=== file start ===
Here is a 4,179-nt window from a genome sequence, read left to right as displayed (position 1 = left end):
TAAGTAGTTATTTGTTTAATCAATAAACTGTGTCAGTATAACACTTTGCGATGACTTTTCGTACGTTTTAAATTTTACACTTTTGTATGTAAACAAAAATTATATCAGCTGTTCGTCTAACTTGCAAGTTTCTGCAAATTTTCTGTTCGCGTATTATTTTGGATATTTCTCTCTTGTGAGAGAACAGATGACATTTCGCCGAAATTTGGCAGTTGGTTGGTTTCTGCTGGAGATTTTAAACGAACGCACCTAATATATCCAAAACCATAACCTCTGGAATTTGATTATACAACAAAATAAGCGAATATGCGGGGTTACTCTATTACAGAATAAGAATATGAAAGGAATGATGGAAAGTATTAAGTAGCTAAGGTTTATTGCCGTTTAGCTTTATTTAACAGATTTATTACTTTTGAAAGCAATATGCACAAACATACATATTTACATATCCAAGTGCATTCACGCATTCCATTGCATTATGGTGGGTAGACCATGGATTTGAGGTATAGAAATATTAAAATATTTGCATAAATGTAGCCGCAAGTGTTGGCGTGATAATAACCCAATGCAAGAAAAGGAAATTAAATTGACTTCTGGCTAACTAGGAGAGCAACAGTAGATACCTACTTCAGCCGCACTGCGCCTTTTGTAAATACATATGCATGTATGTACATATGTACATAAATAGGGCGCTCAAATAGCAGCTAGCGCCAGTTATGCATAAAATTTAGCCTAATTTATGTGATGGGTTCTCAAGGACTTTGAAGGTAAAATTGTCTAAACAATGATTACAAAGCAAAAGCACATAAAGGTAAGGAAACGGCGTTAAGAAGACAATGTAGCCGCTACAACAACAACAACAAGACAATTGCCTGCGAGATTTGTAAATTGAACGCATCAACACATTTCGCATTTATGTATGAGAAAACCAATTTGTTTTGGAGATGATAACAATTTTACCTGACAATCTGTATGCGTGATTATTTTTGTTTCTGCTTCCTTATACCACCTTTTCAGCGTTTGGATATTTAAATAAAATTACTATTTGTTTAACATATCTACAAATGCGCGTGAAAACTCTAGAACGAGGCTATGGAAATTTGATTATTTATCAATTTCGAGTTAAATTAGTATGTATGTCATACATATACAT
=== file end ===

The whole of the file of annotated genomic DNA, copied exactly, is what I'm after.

Here is a 4,179-nt window from a genome sequence, read left to right as displayed (position 1 = left end):
TAAGTAGTTATTTGTTTAATCAATAAACTGTGTCAGTATAACACTTTGCGATGACTTTTCGTACGTTTTAAATTTTACACTTTTGTATGTAAACAAAAATTATATCAGCTGTTCGTCTAACTTGCAAGTTTCTGCAAATTTTCTGTTCGCGTATTATTTTGGATATTTCTCTCTTGTGAGAGAACAGATGACATTTCGCCGAAATTTGGCAGTTGGTTGGTTTCTGCTGGAGATTTTAAACGAACGCACCTAATATATCCAAAACCATAACCTCTGGAATTTGATTATACAACAAAATAAGCGAATATGCGGGGTTACTCTATTACAGAATAAGAATATGAAAGGAATGATGGAAAGTATTAAGTAGCTAAGGTTTATTGCCGTTTAGCTTTATTTAACAGATTTATTACTTTTGAAAGCAATATGCACAAACATACATATTTACATATCCAAGTGCATTCACGCATTCCATTGCATTATGGTGGGTAGACCATGGATTTGAGGTATAGAAATATTAAAATATTTGCATAAATGTAGCCGCAAGTGTTGGCGTGATAATAACCCAATGCAAGAAAAGGAAATTAAATTGACTTCTGGCTAACTAGGAGAGCAACAGTAGATACCTACTTCAGCCGCACTGCGCCTTTTGTAAATACATATGCATGTATGTACATATGTACATAAATAGGGCGCTCAAATAGCAGCTAGCGCCAGTTATGCATAAAATTTAGCCTAATTTATGTGATGGGTTCTCAAGGACTTTGAAGGTAAAATTGTCTAAACAATGATTACAAAGCAAAAGCACATAAAGGTAAGGAAACGGCGTTAAGAAGACAATGTAGCCGCTACAACAACAACAACAAGACAATTGCCTGCGAGATTTGTAAATTGAACGCATCAACACATTTCGCATTTATGTATGAGAAAACCAATTTGTTTTGGAGATGATAACAATTTTACCTGACAATCTGTATGCGTGATTATTTTTGTTTCTGCTTCCTTATACCACCTTTTCAGCGTTTGGATATTTAAATAAAATTACTATTTGTTTAACATATCTACAAATGCGCGTGAAAACTCTAGAACGAGGCTATGGAAATTTGATTATTTATCAATTTCGAGTTAAATTAGTATGTATGTCATACATATACAT